The week-long Seattle techno rager knows that it's not about getting big, it's about being fucking awesome.
As scenes from the sorry debacle of TomorrowWorld—Floods, mud, sleeping rough and public analingus—flush their way through social media, we're reminded yet again that the long-awaited burst of the EDM bubble is nigh. The notion that bigger is always better, driven by greedy corporations co-opting electronic music culture in the hopes of banking off of a bloated facsimile of it, is beginning to fall apart.
Seattle's Decibel Festival, which took place concurrently to TomorrowWorld last weekend, sits at the complete and utter, total opposite end of the spectrum. Launched twelve years ago by a Detroit transplant named Sean Horton to celebrate experimentalism in electronic music, Decibel has grown from 2,500 attendees to 25,000, and they've done it quietly and classily, without ever compromising a DIY, community-based vision maintained by a staff of volunteers and a commitment to niche markets, specifically techno, experimental live acts, and the lefternmost reaches of house music (and then maybe some more techno).
This year's programming was a feast. Events stretched over five days and nights from storied Seattle venues Neumo's and The Crocodile to Capitol Hill clubbing institution Q Nightclub and The Triple Door, a sit-down dinner theater that housed Decibel's much lauded audio-visual series Optical. Two parties took place on a boat named The Islander that sailed around Lake Washington, while a free event in Volunteer park was a chance for regular 'ol Seattleites to get in on the action. A Breakfast rave and a couple off-circuit all-night afters rounded out an overwhelming calendar of music.
The most difficult thing about Decibel is the stupefying amount of options available at any given time and coming to terms with a perpetual state of FOMO. Given the concurrent options of The Acid and Bob Moses or Clark and Dan Deacon, andhim and Julio Bashmore, or Daniel Avery and The Black Madonna, how are you supposed to decide what to do with your Thursday night? Thankfully for fans and local Lyft drivers, all of the venues are in close proximity, so you can hit four or five events in one evening if you plan well (or stay up late enough).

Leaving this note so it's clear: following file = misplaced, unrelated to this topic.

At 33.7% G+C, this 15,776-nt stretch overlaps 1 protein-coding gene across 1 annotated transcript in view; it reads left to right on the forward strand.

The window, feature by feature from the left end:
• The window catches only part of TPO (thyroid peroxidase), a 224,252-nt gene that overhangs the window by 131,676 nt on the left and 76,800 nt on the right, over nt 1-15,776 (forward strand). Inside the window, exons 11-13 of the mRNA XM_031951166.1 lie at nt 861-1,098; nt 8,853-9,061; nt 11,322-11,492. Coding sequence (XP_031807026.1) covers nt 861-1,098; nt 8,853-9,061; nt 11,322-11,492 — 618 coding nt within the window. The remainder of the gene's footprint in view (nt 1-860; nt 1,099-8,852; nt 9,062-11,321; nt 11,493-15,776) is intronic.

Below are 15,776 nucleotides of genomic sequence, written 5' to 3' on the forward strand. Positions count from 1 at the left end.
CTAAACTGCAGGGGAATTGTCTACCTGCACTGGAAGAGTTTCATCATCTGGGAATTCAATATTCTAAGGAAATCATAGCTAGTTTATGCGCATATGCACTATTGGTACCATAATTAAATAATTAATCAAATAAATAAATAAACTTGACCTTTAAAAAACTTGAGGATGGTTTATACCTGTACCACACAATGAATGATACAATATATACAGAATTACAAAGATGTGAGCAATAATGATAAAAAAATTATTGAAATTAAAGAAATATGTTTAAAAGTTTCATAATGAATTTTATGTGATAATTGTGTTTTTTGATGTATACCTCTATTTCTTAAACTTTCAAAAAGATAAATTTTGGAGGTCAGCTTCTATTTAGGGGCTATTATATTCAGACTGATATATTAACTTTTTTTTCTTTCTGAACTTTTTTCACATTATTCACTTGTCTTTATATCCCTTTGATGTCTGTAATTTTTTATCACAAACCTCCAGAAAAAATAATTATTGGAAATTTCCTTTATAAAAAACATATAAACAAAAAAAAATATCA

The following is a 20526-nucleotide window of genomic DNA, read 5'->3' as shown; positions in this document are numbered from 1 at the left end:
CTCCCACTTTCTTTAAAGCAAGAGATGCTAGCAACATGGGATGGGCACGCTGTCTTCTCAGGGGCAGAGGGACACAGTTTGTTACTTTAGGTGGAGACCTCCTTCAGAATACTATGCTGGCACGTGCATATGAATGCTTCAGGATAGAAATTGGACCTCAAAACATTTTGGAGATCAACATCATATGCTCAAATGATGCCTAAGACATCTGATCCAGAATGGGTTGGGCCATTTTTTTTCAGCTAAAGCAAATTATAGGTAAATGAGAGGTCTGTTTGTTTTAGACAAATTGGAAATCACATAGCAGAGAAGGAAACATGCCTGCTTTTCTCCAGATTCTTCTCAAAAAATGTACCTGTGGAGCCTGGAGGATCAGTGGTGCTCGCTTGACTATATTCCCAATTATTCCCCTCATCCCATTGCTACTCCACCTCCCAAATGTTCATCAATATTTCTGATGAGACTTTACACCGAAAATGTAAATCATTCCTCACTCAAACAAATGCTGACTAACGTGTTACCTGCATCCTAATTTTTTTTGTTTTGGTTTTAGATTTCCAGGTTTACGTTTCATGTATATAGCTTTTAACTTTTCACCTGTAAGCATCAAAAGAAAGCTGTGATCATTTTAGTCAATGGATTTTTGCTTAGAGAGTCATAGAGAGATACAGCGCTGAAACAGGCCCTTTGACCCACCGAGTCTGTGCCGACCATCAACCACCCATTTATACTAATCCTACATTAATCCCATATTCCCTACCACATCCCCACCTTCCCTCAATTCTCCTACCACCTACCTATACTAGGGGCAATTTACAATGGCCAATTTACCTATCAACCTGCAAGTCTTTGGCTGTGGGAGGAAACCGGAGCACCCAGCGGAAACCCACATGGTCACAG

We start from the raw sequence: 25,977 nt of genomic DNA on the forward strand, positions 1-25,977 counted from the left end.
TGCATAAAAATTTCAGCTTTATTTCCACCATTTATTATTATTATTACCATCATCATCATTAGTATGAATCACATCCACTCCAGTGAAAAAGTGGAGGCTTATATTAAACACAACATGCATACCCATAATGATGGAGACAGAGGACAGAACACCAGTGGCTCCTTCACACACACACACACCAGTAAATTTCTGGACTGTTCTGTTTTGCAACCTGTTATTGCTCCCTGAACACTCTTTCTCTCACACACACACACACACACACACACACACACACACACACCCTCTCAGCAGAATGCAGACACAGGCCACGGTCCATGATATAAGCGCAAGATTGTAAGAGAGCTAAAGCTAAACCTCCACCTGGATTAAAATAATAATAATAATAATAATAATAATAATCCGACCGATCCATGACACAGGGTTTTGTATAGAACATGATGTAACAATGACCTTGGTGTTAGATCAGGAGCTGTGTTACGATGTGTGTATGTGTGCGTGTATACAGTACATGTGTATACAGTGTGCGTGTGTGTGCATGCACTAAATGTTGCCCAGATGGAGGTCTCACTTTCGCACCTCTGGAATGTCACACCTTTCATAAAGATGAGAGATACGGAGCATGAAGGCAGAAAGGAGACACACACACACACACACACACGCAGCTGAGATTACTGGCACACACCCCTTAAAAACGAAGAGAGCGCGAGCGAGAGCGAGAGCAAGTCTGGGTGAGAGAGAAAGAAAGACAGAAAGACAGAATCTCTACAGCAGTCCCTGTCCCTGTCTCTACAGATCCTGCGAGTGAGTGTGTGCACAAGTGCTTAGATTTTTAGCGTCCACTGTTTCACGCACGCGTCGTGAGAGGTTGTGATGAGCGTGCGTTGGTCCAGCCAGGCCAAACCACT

Early highlights included Nicolas Jaar, who rounded out a series of big West Coast showings, including a stellar performance at FYF Fest in Los Angeles, with a set of his characteristically esoteric patchwork. It was a far more spirited affair than his outing at Symbiosis in Northern California only days beforehand.
Elsewhere, Daniel Avery roused the crowd by dropping a remix of Joey Beltram's "Energy Flash" amidst his patented acid-everything aesthetic, and Bob Moses' early showings of their new album Days Gone By re-assert their incredible ability to be consistently pretty good.
Decibel's much-revered audio-visual component is all housed under the name Optical at The Triple Door, an ornately appointed dinner theater where acts like ESKMO and Decibel OG Tim Hecker performed live sets to the backdrop of live visual projections. guests chomped on classic Thai dishes like papaya salad in a setting that was light-years away from the raucous, all-night parties elsewhere in the programming. As many festivals in the dance space have fumbled their way into introducing live elements to their programming, it's been an intrinsic aspect of Decibel since the beginning.
Wednesday through Friday at The Crocodile, Decibel's conference aspect, put on in conjunction with Creative Live, held discussions on everything from the Native Instruments-hosted 'Build Your Own Synths with Drumcell and Raíz' and a talk on grassroots collectives with Soulection's Joe Kay to seminars on Max MSP, Ableton, modular and FM synthesis. Chinstroke central, for sure, but this is actually how this music, uh, y'know, gets made. Horton's stated that a many of the homespun artists that have become Decibel staples entered the scene from attending the conference.
An army of volunteers, from artist transport liaisons to directors of programming, are the core of Decibel's success. Many of the organization's 21 directors started off as entry-level volunteers, and it's a major part of how the festival maintains its community ethos. People who came to the fest and fell in love have an opportunity to get involved.